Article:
Breeding populations winter along the Gulf coast of Texas, USA, near Corpus Christi on the Aransas National Wildlife Refuge and along Sunset Lake in Portland, Matagorda Island, Isla San Jose, and portions of the Lamar Peninsula and Welder Point, which is on the east side of San Antonio Bay.
Six Whooping Crane wintered on Granger Lake in Central TX in 2011/2012. The group was made up of two mated pairs and their single offspring. One adult bird flew ahead to Aransas National Wildlife Refuge early in the season, but returned again to rejoin it's mate and offspring. Drought conditions in 2011 exposed much of the lake bed, creating ample feeding grounds for this small group of cranes.
The Whooping Crane is endangered mainly as a result of habitat loss, although whoopers are also still illegally shot despite this being subject to substantial financial penalties and possible prison time.
At one time, the range for these birds extended throughout midwestern North America. In 1941, the wild population consisted of 21 birds. Conservation efforts have led to a population increase; as of April 2007 there were about 340 Whooping Cranes living in the wild, and another 145 living in captivity. The Whooping Crane is still one of the rarest birds in North America. The United States Fish and Wildlife Service confirmed that 266 Whooping Cranes made the migration to Aransas National Wildlife Refuge in 2007.
Among the many potential nest and brood predators include American Black Bear (Ursus americanus), Wolverine (Gulo gulo), Gray Wolf (Canis lupus), Red Fox (Vulpes vulpes), Lynx (Lynx canadensis), Bald Eagle (Haliaeetus leucocephalus), and Common Raven (Corvus corax). Golden eagles have killed young Whooping Cranes and fledgings. The bobcat has killed many Whooping Cranes in Florida and Texas; whether the birds were taken on their nests or not is not specified. In Florida, bobcats have caused the great majority of mortalities among Whooping Cranes, including several adults and the first chick documented to be born in the wild in 60 years. Patuxent Wildlife Research Center scientists believe that this is due to an overpopulation of bobcats caused by the absence or decrease in larger predators (the endangered Florida panther and the extirpated red wolf) that formerly preyed on bobcats. At least 12 bobcats have been trapped and relocated in an attempt to save the cranes. American alligators have taken a few Whooping Cranes in Florida.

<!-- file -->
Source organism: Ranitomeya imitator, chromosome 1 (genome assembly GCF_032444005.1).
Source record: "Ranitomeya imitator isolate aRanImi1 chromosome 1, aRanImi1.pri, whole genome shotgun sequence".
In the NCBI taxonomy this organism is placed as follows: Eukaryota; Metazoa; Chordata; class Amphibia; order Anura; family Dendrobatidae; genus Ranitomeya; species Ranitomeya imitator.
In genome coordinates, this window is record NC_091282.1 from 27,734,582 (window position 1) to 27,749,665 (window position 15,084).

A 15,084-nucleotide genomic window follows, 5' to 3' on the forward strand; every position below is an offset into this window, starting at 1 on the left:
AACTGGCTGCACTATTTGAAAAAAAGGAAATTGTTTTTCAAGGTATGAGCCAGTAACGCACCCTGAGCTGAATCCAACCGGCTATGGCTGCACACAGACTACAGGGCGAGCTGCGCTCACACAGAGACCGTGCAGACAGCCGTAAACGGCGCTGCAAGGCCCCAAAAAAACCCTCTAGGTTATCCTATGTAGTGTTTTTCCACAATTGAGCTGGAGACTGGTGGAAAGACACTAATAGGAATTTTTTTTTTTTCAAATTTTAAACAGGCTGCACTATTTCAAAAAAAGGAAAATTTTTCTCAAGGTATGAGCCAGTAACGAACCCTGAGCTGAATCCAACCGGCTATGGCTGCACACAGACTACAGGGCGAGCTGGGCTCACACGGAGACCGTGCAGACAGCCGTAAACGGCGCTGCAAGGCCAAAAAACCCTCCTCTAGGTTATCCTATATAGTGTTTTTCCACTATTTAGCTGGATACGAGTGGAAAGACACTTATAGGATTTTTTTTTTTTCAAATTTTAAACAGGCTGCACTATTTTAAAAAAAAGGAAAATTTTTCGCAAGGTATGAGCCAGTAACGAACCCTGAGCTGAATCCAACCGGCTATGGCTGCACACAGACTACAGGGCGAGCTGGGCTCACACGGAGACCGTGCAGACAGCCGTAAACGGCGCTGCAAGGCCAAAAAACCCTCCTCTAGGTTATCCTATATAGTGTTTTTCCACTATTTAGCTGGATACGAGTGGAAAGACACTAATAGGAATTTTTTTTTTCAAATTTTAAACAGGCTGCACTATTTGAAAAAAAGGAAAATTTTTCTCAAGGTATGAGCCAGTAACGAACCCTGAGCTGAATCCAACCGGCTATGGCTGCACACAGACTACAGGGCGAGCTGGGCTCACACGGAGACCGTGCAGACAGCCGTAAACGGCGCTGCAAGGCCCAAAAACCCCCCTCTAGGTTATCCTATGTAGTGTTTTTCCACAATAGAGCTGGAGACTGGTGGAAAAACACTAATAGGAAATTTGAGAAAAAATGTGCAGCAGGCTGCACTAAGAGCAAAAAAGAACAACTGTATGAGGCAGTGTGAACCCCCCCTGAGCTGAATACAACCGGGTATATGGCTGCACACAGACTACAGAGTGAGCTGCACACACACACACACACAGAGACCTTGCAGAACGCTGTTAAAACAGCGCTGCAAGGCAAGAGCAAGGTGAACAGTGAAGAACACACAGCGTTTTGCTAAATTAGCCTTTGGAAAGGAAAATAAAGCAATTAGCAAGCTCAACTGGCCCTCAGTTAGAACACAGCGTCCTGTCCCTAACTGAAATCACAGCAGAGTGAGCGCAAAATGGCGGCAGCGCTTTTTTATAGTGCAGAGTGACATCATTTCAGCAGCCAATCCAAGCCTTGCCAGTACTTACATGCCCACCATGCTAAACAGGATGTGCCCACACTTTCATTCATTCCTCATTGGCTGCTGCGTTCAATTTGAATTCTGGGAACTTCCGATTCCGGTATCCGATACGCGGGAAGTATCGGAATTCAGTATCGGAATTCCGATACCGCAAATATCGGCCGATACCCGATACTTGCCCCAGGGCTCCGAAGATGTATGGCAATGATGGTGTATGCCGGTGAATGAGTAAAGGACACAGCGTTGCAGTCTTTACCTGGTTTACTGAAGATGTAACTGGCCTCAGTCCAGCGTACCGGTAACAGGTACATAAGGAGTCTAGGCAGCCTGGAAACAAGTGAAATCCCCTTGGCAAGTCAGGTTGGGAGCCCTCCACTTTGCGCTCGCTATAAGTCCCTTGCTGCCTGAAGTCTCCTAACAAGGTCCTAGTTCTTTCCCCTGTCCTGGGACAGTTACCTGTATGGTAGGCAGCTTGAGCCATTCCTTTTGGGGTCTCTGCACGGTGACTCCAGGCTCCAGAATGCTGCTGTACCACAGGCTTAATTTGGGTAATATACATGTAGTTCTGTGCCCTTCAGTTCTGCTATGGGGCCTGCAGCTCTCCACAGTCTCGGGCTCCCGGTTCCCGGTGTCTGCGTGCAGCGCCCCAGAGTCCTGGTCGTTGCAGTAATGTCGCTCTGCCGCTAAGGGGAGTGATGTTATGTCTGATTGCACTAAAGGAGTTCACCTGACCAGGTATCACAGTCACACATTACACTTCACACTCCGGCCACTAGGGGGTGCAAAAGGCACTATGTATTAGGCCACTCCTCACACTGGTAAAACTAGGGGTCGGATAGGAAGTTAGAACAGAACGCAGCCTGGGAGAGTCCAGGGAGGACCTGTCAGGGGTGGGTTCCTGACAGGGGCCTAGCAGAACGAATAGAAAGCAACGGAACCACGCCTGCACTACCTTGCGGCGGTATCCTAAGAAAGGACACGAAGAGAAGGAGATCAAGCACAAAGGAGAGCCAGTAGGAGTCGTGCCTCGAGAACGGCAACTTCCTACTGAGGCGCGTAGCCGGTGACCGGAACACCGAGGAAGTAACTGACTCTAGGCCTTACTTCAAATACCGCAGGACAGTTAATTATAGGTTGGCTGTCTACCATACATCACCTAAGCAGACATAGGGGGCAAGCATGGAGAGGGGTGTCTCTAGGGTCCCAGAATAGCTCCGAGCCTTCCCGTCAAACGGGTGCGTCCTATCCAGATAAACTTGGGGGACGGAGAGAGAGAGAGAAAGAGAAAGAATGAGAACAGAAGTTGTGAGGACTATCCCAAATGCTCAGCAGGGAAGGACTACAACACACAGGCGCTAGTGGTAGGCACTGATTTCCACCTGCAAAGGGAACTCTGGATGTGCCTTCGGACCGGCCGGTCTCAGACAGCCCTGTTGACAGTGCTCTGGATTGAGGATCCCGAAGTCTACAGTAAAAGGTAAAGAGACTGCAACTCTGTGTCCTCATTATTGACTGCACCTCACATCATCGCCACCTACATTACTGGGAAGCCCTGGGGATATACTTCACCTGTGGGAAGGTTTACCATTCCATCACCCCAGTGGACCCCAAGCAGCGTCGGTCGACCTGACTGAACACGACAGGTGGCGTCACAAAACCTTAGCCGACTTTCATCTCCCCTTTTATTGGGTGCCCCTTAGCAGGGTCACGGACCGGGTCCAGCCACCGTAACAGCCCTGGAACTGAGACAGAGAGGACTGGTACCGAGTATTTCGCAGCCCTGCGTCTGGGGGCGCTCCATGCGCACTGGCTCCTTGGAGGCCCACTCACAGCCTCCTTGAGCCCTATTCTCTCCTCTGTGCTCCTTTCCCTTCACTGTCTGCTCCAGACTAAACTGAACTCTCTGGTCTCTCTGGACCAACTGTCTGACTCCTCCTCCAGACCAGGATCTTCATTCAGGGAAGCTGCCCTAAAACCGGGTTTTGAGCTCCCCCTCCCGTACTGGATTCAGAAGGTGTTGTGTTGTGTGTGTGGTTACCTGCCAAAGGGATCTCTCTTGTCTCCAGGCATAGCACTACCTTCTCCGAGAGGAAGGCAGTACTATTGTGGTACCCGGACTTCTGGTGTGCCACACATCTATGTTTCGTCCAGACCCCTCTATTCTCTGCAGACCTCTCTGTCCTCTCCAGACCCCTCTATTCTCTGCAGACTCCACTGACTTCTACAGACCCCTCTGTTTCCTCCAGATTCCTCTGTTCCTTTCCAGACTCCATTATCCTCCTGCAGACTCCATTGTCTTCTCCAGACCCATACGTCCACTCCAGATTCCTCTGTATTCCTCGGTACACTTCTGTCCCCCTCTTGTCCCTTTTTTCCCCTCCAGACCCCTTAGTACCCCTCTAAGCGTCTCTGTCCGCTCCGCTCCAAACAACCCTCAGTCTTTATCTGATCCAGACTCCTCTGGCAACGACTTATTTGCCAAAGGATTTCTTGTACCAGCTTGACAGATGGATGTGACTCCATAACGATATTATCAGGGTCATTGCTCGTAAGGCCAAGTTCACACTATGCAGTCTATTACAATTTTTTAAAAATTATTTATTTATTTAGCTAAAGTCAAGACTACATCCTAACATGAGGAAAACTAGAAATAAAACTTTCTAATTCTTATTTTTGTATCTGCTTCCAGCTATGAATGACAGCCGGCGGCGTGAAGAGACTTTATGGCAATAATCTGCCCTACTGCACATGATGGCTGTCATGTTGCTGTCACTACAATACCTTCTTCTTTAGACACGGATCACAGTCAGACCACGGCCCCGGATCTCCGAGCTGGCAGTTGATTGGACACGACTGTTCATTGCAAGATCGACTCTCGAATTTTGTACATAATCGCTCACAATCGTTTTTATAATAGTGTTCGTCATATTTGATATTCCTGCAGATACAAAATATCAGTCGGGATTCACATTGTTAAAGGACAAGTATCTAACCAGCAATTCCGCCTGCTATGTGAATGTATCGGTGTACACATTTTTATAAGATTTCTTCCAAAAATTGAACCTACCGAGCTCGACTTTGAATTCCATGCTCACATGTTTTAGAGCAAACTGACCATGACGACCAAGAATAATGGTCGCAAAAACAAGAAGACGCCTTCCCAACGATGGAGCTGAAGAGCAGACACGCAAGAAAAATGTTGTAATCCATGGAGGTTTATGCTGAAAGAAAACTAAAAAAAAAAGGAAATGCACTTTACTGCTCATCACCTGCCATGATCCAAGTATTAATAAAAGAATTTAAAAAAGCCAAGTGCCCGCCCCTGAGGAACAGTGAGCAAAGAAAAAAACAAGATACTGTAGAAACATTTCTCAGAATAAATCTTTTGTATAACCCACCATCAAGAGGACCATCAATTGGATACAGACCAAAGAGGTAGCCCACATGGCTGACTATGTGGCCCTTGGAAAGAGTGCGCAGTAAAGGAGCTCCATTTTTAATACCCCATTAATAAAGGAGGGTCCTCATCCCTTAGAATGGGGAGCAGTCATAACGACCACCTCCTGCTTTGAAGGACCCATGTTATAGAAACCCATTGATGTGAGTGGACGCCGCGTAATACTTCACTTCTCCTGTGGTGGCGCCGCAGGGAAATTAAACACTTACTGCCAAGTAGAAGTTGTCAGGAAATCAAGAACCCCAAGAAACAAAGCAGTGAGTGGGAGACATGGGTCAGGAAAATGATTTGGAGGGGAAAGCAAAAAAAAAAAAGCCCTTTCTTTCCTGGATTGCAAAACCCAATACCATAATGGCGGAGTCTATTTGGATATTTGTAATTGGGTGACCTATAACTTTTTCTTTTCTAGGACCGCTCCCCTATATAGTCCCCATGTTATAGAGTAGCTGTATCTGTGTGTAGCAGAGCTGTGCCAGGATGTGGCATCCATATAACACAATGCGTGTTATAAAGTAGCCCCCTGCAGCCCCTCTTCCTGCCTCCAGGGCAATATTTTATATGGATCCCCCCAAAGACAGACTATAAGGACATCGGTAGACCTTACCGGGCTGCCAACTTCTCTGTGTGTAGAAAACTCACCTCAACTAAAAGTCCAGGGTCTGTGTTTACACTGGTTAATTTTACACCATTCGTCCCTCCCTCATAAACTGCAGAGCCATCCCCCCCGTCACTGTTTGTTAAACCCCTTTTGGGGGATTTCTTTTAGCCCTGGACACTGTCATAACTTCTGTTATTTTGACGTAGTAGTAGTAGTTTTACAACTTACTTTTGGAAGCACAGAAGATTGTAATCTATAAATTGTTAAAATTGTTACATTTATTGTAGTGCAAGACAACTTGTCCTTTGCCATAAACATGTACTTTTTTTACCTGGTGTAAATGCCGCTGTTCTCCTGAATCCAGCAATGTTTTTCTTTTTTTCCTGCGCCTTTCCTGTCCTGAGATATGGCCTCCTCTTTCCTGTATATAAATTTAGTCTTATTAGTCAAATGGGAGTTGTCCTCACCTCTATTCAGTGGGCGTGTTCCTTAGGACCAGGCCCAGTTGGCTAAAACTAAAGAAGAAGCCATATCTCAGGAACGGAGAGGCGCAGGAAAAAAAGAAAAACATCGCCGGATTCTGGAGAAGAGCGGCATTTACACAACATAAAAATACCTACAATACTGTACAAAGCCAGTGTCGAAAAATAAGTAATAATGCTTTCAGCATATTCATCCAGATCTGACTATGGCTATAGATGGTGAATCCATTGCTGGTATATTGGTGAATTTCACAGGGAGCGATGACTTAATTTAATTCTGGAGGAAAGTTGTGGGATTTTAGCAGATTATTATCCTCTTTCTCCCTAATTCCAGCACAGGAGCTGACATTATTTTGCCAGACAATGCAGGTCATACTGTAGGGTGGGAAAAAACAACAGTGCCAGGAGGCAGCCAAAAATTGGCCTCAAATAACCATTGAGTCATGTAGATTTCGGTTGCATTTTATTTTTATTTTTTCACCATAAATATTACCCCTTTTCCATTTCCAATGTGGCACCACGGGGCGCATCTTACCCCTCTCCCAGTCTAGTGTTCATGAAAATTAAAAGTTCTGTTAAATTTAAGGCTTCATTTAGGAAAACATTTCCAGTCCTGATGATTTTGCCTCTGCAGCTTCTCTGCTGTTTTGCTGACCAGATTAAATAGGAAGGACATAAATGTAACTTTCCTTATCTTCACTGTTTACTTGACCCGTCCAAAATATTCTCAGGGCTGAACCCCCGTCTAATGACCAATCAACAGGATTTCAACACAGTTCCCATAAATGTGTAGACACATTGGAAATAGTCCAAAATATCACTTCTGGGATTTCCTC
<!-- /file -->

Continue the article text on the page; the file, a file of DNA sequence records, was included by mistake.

These birds forage while walking in shallow water or in fields, sometimes probing with their bills. They are omnivorous and slightly more inclined to animal material than most other cranes. In their Texas wintering grounds, this species feeds on various crustaceans, mollusks, fish (such as eel), berries, small reptiles and aquatic plants. Potential foods of breeding birds in summer include frogs, small rodents, smaller birds, fish, aquatic insects, crayfish, clams, snails, aquatic tubers and, berries. Waste grain, including wheat, barley, and corn, is an important food for migrating Whooping Cranes.
While in earlier years, Whooping Crane chicks had been caught and banded (in the breeding areas of Wood Buffalo National Park), and it has delivered valuable insight into individual life history and behaviour of the cranes, this technique has been abanded due to imminent danger for the cranes and the people performing the catching and banding activities.